iStent Inject and Microgoniotomy for Glaucoma
By: Roger M. Kaldawy, M.D.
Milford Franklin Eye Center
What is glaucoma and how is it treated?
Glaucoma is a chronic disease defined by characteristic optic nerve damage. It is a multi-factorial disease with over 300 different anatomic variations and affects over 40,000,000 people worldwide. Glaucoma is a slowly progressive and irreversible disease and, in most cases, causes a painless loss of eyesight. It is, in short, “the silent sneak thief of sight”. The damage to the optic nerve is commonly caused by a fluid imbalance, or pressure, in the eye, as well as possible alterations in the blood flow to the optic nerve. It is well established that lowering the intraocular pressure can slow the process of optic nerve damage. The degree of pressure lowering necessary to prevent optic nerve damage is individualized for each person and each optic nerve. The greater the optic nerve damage, the lower the intraocular pressure is needed to achieve stability and prevent further optic nerve damage and further visual field loss.
If glaucoma is left untreated you may experience vision loss and eventual blindness. Treatment strategies for glaucoma are individualized to achieve the greatest lowering of the intraocular pressure with the least amount of risk to the individual’s eyesight and well-being. Commonly, in the United States, topical medications are used as a first line of treatment. In many situations, multiple medications are tried to achieve the desired pressure level. Unfortunately, there can be difficulties with compliance, cost and side effects with many of these medications and laser therapy is commonly substituted as a first line of therapy.
What is the iStent® trabecular micro-bypass stent?
Minimally invasive glaucoma surgical procedures, so-called MIGS involve alterations of the drainage area that are performed inside the eye. The iStent® trabecular micro-bypass stent is a surgical therapy for patients who have mild to moderate open angle glaucoma and have been tried possibly on topical medications or laser therapy. It is designed to improve the aqueous outflow to better lower the intraocular pressure and reduce the need for medications. The iStent® is the smallest medical device approved by the FDA to date. It is placed in the eye into the drainage area, so-called Schlemm’s Canal through the trabecular meshwork. The iStent® is an elective procedure. The iStent® is potentially beneficial in helping to reduce the number of glaucoma medications and drops needed to control this condition.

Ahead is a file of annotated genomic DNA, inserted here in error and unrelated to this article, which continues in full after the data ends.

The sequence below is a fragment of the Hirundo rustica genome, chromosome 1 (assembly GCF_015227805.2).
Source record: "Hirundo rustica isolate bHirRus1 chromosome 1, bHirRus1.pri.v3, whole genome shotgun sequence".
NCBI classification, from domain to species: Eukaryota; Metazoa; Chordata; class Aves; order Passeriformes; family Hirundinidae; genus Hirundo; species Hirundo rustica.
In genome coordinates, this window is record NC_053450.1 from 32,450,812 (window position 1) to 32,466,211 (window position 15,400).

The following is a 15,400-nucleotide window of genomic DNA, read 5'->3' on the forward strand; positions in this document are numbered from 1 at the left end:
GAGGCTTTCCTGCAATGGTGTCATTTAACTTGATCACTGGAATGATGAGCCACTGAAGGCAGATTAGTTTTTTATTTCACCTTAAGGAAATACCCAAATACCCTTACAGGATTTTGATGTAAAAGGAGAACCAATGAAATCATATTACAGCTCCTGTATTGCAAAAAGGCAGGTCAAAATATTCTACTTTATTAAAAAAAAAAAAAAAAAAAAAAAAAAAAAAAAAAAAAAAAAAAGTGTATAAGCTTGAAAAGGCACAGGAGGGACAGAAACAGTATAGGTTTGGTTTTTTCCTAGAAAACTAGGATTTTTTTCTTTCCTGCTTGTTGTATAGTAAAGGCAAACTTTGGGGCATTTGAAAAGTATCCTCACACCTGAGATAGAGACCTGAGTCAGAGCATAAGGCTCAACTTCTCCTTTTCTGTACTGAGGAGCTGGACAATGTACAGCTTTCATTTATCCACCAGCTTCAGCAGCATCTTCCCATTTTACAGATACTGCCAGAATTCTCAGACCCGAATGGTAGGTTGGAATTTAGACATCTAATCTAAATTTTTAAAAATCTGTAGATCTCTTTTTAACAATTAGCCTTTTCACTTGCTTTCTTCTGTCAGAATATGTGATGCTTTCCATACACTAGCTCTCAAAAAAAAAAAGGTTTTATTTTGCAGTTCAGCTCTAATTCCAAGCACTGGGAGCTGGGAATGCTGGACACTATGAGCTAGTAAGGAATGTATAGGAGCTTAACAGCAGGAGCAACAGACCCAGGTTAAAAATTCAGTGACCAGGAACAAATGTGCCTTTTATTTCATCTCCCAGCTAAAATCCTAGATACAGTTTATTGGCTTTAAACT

What is microgoniotomy surgery?
Microgoniotomy surgery (using the iAccess trabecular trephine device from Glaukos) is another type of MIGS. This procedure provides control of the eye pressure at lower risk than more traditional glaucoma surgeries. It alters the eye’s drainage system to lower the eye pressure and reduce the need for medications. Microgoniotomy can be done standalone or combined with iStents during cataract surgery in a tissue sparing fashion to improve resistance to outflow in glaucoma. This tissue-sparing procedure can help lower the pressure even more compared to implanting iStent alone. During this procedure and ophthalmologist (Eye MD/ surgeon) will make 3 trephination cuts in a part of the eye’s drainage system called the trabecular meshwork. This will allow fluid to leave the eye much easier.
Benefits (how the surgery can help)
The goal of the iStent and microgoniotomy surgery is to lower your eye pressure and help preserve vision. It will not bring back vision already lost from glaucoma. After implantation, many patients are able to better control their eye pressure with fewer medications.
As with any surgery, there are risks with the iStent and microgoniotomy procedure. The surgery may not lower the eye pressure or control the glaucoma even when it is properly performed. In addition, sometimes there can be complications that do not appear in the early post operative period but may develop days, months or years later. Further treatment or surgery to treat those complications may be needed. As with any intraocular surgery, there may be loss of vision, blindness, loss of the eye, as well as bleeding, infection and injury to the eye or nearby body parts.
At Milford Franklin Eye Center, we use state-of-the-art technology and lasers to diagnose and treat a variety of eye problems, including glaucoma. We offer high-definition optic coherence tomography testing (OCT) that can predict glaucoma before it even happens. We also offer laser treatment when medications alone are not enough. All our offices are equipped with OCT and state-of-the-art computerized visual field testing. We operate in a state-of-the-art surgery center close to home, here at the Cataract and Laser Surgery Center of Milford. Are you still being referred to Waltham and Attleboro for your eye surgery? Call us for a second opinion! We were among the first surgeons in New England to introduce this new technology and we offer stellar outcomes closer to home. With 21 years of established experience and tens of thousands of procedures performed, we are happy to offer state-of-the-art medical and surgical eye care and now the iStent inject /microgoniotomy for treatment of glaucoma closer to home than ever before.
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